Commentaries on Jerry Garcia’s death Wednesday noted his role as a groundbreaking guitarist and counterculture icon, but most failed to note his band’s biggest contribution - as restorers of celebration in American life.
As a concertgoer since 1971, I never found this easy to describe, either.
When I took a friend or a colleague or a date to a Grateful Dead show, I would never know what to expect. The playing could veer from symphonic to soporific, but to me, the concert was always a welcome reunion of the extended “family” of fans.
This is not to denigrate the Dead as artists. Their musical aspirations were high. In their improvisation, they had less in common with ordinary rock bands than with jazz masters like Ornette Coleman and Branford Marsalis who occasionally joined them on stage.
Percussionists Mickey Hart and Bill Kreutzman borrowed beats from Africa and Asia. Bassist Phil Lesh introduced classical harmonics. And Garcia, with his mind-bending finger work, added arguably as much to the electric guitar vocabulary as did Jimi Hendrix.
Still, the Dead phenomenon was as important to me as the songs. Each concert was a mini-vacation. The word “energy” often was used to describe what passed between performers, audience and our surroundings. Thus, a perfect V-formation of geese flying over Seattle’s Memorial Stadium last May drew cheers from the crowd and became a memorable part of the show.
This energy would wax and wane over the three or four hours of a Dead concert. The band drew whimsically from a repertoire of hundreds of tunes. For instance, they might suddenly decide to launch “Standing on the Moon” when the orb rose over their left shoulders. They liked to juxtapose songs they had written 30 years apart.
Invariably, the night included epic, character-filled songs that described America’s mountains and cities in a way that made them seem thick with legend. Outlaws ran from a Southwestern cantina, while a wino crawled up from the gutter to tell his amazing life story.
The Dead loved to put a sense of the American landscape in their songs: not just their San Francisco homeland, but the muddy rivers of Alabama and the Cumberland mines of Appalachia.
Some of his fans might have seen him as a deity, but Garcia loved the romance of just being a member of a hard-working band that pulled into a new joint every night and played its heart out.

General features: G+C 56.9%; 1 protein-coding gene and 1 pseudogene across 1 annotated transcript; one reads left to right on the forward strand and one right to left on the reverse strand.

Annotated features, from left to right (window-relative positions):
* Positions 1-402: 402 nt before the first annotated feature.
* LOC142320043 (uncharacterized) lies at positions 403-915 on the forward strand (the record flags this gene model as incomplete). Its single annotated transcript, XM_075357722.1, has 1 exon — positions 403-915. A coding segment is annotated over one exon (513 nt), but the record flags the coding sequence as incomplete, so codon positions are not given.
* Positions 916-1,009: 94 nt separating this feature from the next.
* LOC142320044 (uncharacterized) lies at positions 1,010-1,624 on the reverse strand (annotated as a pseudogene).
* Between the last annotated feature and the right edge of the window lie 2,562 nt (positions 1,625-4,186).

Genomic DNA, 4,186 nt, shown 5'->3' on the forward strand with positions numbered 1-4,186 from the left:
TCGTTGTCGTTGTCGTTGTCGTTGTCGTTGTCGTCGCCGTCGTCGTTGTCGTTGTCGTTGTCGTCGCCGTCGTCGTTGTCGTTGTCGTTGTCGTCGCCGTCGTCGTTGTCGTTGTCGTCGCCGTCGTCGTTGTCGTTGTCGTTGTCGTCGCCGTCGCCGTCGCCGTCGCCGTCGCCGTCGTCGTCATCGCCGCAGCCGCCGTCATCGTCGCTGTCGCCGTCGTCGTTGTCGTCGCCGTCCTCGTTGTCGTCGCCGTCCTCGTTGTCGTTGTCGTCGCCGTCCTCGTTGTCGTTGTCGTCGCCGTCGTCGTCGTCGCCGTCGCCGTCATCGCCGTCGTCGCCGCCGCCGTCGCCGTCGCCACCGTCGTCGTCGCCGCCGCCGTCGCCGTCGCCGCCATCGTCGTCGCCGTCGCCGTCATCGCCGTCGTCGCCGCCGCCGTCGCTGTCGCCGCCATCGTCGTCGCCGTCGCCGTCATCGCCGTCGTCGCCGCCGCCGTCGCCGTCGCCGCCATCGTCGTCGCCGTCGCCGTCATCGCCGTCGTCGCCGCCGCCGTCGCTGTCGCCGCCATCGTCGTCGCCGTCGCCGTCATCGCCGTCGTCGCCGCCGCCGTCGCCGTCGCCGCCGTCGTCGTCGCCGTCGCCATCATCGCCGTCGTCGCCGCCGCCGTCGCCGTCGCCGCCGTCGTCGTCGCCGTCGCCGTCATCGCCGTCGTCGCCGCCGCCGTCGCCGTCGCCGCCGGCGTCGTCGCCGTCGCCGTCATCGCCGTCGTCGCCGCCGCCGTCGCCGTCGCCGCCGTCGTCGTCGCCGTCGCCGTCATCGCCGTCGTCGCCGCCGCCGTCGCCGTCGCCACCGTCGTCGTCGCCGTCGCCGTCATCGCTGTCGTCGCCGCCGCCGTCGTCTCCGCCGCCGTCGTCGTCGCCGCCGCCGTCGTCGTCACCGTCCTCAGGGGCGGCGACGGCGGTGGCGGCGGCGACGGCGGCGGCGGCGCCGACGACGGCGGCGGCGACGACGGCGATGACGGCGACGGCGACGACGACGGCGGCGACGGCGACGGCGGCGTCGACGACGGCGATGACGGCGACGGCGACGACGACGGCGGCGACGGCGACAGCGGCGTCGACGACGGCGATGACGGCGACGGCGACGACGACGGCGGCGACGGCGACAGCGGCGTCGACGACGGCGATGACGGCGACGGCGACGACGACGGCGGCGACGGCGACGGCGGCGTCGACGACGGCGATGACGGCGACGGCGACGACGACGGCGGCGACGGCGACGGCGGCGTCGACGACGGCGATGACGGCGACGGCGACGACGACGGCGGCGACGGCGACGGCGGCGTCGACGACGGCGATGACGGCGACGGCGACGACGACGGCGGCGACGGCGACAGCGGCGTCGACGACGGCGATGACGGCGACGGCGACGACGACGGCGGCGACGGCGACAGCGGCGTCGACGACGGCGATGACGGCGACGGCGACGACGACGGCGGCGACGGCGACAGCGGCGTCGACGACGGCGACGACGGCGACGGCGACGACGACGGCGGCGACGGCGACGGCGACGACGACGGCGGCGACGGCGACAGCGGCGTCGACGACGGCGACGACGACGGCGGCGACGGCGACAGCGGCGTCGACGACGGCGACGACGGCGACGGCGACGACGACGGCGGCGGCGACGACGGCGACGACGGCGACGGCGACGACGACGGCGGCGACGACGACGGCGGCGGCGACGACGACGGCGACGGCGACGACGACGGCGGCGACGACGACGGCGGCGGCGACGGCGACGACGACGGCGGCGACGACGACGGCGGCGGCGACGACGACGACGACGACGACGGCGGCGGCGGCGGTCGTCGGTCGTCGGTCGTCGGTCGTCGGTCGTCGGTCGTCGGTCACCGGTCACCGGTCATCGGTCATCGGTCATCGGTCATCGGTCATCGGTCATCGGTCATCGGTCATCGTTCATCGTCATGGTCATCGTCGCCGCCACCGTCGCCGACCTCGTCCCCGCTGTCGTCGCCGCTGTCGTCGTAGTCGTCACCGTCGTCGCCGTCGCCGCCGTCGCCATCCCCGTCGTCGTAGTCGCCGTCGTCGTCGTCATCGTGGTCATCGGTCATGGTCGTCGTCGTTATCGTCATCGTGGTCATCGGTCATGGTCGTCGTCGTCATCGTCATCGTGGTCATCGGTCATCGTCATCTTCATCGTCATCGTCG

By reveling in American myth, the Dead came across as anarchic, peaceful patriots - the antithesis of the angry, armed Patriots spreading so much anger recently.
Garcia, the psychedelic Uncle Sam, presided not over a government, but over a world of tragic beauty:
“Leaving Texas, fourth day of July,” he sang. “Sun so hot, clouds so low, the eagles filled the sky.”
The mood of a Dead concert was more religious than civic, and more pagan than Judeo-Christian, more about the natural world than any sinwatching deity. Sure, drugs contributed to this mood. But at that Seattle concert in May, I stumbled upon a tie-dyed circle of Deadheads repeating the Narcotics Anonymous 12-Step creed.
Dead concerts had their troubles this summer: a roof that collapsed and fences torn down. It’s worth noting that doom and death were factored into the Dead cosmology, in which every card deal and love affair went awry.
Characters in Dead songs wallowed in disaster, and laughed in its face. One of the band’s symbols, after all, was a dancing skeleton.
In that last Seattle concert, Garcia’s raspy voice sent the plaintive words of “Stella Blue” out of Memorial Stadium and up into the steep tracks of the Seattle Center roller coaster. The gray and tired singer summed up the exhausting life of an artist - indeed, of anyone who has lived hard and long.
“I’ve stayed in every blue-light, cheap hotel,” he sang. “Can’t win for trying.”
His fans didn’t know Garcia would never see Seattle again, but they did know that he wouldn’t always be around. In the full knowledge of the human condition, however, thousands that day were able to dance together at a particular place on Earth, and celebrate.